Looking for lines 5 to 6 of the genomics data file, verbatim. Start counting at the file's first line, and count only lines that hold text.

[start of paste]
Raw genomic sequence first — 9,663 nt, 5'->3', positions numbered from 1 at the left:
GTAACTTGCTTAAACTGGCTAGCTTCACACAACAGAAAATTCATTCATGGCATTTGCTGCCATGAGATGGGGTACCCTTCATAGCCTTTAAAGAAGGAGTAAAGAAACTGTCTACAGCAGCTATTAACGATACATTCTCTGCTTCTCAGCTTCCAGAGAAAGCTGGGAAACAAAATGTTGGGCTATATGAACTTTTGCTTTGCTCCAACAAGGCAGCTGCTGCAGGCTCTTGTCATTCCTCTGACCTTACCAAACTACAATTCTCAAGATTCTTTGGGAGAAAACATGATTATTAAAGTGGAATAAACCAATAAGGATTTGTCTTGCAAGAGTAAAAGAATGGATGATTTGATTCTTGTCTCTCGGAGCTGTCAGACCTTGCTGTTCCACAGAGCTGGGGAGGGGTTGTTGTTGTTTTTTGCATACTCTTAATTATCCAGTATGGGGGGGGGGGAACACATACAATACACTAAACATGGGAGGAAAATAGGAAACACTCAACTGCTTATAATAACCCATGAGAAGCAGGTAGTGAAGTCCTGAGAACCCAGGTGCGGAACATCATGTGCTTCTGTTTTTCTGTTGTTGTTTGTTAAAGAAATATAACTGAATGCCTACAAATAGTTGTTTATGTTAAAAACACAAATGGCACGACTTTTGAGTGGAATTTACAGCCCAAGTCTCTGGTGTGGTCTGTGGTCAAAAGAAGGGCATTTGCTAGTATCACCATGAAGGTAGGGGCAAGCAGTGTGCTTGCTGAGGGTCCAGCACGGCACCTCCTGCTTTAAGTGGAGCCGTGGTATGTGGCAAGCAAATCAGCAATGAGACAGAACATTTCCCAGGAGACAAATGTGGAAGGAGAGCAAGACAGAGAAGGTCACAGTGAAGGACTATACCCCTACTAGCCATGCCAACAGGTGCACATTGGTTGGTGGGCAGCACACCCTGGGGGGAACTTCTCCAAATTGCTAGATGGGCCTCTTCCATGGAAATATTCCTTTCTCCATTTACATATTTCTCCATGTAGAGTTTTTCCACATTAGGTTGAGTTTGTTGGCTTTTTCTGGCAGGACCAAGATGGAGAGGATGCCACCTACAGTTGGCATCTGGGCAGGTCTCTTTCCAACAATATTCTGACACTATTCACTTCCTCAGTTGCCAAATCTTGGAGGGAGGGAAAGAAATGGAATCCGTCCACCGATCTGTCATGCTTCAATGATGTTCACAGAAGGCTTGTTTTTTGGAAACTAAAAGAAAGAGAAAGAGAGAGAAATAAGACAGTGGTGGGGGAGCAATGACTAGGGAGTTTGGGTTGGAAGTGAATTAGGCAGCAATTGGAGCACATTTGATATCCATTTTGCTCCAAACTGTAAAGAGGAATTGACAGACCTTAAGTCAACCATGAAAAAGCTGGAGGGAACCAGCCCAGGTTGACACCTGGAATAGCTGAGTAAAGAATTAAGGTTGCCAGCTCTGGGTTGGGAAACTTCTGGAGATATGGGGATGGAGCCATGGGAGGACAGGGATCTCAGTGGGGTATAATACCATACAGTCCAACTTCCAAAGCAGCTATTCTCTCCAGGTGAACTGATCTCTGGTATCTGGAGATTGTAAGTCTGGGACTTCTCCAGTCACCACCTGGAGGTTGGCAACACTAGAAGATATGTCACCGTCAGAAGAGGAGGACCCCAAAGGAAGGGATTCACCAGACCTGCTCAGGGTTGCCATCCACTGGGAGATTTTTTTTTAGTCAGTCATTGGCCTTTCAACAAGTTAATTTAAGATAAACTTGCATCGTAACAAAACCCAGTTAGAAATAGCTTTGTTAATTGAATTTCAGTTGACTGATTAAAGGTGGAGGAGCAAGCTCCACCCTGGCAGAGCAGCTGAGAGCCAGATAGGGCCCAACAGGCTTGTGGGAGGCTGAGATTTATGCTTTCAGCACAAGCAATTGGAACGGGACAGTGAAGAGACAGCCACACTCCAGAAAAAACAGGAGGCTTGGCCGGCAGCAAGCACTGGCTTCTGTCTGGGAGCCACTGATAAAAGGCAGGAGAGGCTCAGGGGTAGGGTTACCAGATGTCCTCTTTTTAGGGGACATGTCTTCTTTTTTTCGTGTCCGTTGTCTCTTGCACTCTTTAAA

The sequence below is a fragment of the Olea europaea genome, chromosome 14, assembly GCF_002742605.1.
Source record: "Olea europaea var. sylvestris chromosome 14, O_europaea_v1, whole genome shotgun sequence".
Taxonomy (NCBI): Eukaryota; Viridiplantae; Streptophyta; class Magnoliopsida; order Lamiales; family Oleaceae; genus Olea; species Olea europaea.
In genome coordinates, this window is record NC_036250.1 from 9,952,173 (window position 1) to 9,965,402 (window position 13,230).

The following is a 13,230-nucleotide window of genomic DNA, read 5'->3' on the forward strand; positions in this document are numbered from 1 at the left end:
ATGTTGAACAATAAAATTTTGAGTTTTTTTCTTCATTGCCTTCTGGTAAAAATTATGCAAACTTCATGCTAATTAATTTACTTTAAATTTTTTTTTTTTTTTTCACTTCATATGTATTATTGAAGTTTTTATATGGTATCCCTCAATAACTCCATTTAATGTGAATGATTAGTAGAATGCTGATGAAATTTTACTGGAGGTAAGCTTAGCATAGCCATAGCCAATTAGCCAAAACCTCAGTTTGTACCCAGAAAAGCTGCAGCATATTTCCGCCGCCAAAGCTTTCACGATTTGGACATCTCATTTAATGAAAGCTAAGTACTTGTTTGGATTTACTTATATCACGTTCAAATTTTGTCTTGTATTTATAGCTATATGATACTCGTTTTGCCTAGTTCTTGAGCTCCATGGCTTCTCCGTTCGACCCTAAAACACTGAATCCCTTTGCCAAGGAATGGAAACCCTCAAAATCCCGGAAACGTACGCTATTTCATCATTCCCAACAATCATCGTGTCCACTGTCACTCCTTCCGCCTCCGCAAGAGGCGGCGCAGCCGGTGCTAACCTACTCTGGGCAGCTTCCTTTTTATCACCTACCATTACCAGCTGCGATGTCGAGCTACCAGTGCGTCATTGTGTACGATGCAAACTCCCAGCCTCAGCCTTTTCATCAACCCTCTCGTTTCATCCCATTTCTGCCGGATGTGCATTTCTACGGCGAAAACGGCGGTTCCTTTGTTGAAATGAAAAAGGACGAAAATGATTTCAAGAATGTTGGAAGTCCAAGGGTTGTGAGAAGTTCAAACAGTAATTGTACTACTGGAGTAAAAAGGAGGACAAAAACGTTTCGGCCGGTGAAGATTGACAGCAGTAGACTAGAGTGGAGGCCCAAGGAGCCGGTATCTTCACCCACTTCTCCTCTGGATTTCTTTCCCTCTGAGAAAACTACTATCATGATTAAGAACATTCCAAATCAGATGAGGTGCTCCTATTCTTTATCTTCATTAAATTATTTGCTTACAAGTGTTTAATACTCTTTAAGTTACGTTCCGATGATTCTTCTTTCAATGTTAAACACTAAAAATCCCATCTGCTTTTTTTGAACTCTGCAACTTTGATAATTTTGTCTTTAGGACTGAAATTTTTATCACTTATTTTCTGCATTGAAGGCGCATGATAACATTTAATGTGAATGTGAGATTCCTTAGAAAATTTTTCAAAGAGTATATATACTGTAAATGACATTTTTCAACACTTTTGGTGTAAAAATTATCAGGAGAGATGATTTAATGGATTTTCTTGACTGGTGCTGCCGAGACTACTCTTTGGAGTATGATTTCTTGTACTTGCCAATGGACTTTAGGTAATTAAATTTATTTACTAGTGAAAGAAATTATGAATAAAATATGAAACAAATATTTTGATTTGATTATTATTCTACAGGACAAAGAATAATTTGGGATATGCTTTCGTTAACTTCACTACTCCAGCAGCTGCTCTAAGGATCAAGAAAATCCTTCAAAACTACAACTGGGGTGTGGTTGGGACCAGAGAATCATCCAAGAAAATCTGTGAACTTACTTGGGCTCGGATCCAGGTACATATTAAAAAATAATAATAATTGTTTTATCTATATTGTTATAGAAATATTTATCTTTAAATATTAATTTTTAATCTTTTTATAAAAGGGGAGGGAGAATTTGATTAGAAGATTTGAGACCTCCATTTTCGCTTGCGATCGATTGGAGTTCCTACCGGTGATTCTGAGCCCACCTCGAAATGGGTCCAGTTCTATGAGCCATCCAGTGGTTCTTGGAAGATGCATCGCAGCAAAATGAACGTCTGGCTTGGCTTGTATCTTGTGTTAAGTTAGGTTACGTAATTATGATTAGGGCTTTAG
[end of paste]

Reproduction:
Taxonomy (NCBI): Eukaryota; Viridiplantae; Streptophyta; class Magnoliopsida; order Lamiales; family Oleaceae; genus Olea; species Olea europaea.
In genome coordinates, this window is record NC_036250.1 from 9,952,173 (window position 1) to 9,965,402 (window position 13,230).